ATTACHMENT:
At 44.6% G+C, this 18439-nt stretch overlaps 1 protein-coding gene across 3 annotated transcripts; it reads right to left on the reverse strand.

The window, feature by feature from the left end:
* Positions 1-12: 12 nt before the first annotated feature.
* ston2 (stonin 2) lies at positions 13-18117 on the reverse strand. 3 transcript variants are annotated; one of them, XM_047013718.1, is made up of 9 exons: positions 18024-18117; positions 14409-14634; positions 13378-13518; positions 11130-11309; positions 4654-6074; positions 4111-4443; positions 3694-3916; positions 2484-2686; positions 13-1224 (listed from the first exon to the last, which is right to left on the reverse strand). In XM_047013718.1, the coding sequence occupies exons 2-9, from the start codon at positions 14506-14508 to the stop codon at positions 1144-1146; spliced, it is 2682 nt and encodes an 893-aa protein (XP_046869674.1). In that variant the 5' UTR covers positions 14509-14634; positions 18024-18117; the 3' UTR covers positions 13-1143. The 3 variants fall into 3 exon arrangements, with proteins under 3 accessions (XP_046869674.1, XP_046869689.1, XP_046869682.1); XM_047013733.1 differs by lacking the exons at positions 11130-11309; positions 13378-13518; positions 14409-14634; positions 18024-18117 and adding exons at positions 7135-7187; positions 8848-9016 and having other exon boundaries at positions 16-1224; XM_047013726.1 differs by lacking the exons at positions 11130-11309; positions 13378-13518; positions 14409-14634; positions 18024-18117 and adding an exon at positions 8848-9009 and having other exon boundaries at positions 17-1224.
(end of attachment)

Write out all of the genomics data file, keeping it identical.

At 44.6% G+C, this 18439-nt stretch overlaps 1 protein-coding gene across 3 annotated transcripts; it reads right to left on the reverse strand.

The window, feature by feature from the left end:
* Positions 1-12: 12 nt before the first annotated feature.
* ston2 (stonin 2) lies at positions 13-18117 on the reverse strand. 3 transcript variants are annotated; one of them, XM_047013718.1, is made up of 9 exons: positions 18024-18117; positions 14409-14634; positions 13378-13518; positions 11130-11309; positions 4654-6074; positions 4111-4443; positions 3694-3916; positions 2484-2686; positions 13-1224 (listed from the first exon to the last, which is right to left on the reverse strand). In XM_047013718.1, the coding sequence occupies exons 2-9, from the start codon at positions 14506-14508 to the stop codon at positions 1144-1146; spliced, it is 2682 nt and encodes an 893-aa protein (XP_046869674.1). In that variant the 5' UTR covers positions 14509-14634; positions 18024-18117; the 3' UTR covers positions 13-1143. The 3 variants fall into 3 exon arrangements, with proteins under 3 accessions (XP_046869674.1, XP_046869689.1, XP_046869682.1); XM_047013733.1 differs by lacking the exons at positions 11130-11309; positions 13378-13518; positions 14409-14634; positions 18024-18117 and adding exons at positions 7135-7187; positions 8848-9016 and having other exon boundaries at positions 16-1224; XM_047013726.1 differs by lacking the exons at positions 11130-11309; positions 13378-13518; positions 14409-14634; positions 18024-18117 and adding an exon at positions 8848-9009 and having other exon boundaries at positions 17-1224.